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The smart visitor’s guide to the best historic sites, adventure centres and museum tours around Ireland.

Ireland is real-life wonderland with stunning vistas from north to south, east to west. Let PETER McGORAN take your hand and be your guide.



Causeway Road, Bushmills,

Co. Antrim

Tel: (028) 2073 1855 nationaltr­

Legend has it that the Giant’s Causeway was carved from the coast by the great

Finn MacCool, although scientists believe an ancient volcanic eruption a more likely explanatio­n. Whatever the truth, the 40,000 columns of interlocki­ng layered basalt that make up the Giant’s Causeway are a spectacula­r sight and attract over 750,000 visitors every year to the impossibly wild Antrim coast. Having been a Unesco World Heritage Site since 1986, the travel company Expedia also included it in its Top 12 most Instagramm­ed locations in the UK list. The Visitor Centre is open daily from 9am.


CAVE HILL COUNTRY PARK Antrim Road, Belfast visitbelfa­

Climbing to the top of Cavehill over unsurfaced paths, caves, moorlands and meadows, you’ll arrive at the most breathtaki­ng vista at the top of McArt’s Fort; a sweeping panoramic view of Belfast, the Lough, and (on a good day) the outline of Scotland and the Isle of Man can be seen from the hill’s pinnacle. The surroundin­g country park also features a variety of wildlife, several historical and archaeolog­ical sites and the famous Belfast Castle.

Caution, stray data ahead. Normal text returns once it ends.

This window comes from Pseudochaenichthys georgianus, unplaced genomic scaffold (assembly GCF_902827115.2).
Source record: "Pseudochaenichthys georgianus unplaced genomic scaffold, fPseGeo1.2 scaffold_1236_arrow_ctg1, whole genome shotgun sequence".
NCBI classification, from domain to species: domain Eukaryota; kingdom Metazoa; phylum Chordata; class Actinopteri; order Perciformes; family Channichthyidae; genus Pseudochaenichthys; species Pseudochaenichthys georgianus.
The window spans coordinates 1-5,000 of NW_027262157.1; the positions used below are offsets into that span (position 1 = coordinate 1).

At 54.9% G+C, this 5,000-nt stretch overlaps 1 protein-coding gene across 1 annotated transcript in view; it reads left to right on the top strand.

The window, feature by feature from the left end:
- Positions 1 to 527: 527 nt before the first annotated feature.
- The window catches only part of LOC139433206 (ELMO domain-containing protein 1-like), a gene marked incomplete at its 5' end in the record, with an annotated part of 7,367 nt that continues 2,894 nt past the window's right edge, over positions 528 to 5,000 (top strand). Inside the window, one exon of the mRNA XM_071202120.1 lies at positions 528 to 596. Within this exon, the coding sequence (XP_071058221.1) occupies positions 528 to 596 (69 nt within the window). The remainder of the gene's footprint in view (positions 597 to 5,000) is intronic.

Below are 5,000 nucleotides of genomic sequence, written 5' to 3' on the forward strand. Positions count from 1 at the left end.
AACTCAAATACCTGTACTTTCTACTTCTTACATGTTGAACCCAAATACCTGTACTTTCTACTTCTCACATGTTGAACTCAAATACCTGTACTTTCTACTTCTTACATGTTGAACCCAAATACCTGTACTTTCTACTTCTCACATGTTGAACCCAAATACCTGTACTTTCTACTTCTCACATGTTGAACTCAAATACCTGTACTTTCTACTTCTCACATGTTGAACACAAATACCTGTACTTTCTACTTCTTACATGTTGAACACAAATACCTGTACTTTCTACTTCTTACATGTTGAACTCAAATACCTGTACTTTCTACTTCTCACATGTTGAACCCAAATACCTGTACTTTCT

TITANIC BELFAST Titanic Quarter, Belfast

Tel: (028) 9076 6386 titanicbel­

“It’s really quite phenomenal. It’s a magni cent, dramatic building, the biggest Titanic exhibit in the world,” enthuses Titanic lm director James Cameron, and we’re not about to disagree with him. The Titanic Belfast is an unmissable experience and since opening, thousands of visitors have thronged to the centre to learn about the history of the world’s most famous shipping disaster. It was even voted the World’s Leading Tourist Attraction at the 2016 World Travel Awards in the Maldives, an honour comparable to an Oscar nod in the world of tourism. Titanic Belfast is open daily.


AILLWEE CAVE Ballyvaugh­an, Co. Clare Tel: (065) 707 7036 aillweecav­

Stalactite­s, stalagmite­s and caves, oh my! Located in the heart of the spectacula­r Burren in County Clare, the Aillwee Caves encapsulat­e the sense of wonder, beauty

and discovery that has long made this region a family favourite. Allow expert guides to accompany and inform you through a fascinatin­g tour of the caves, taking you over bridged chasms, under unique formations and alongside thunderous waterfalls, which may well spray unsuspecti­ng visitors! Children and adults alike will love seeking out unusual crystals and fossils, and you can round off your day by visiting the Birds of Prey centre and the Hawk Walk, where you can get up close to hawks, falcons and owls.

THE CLIFFS OF MOHER Liscannor, Co. Clare

Tel: (065) 708 6141 cliffsofmo­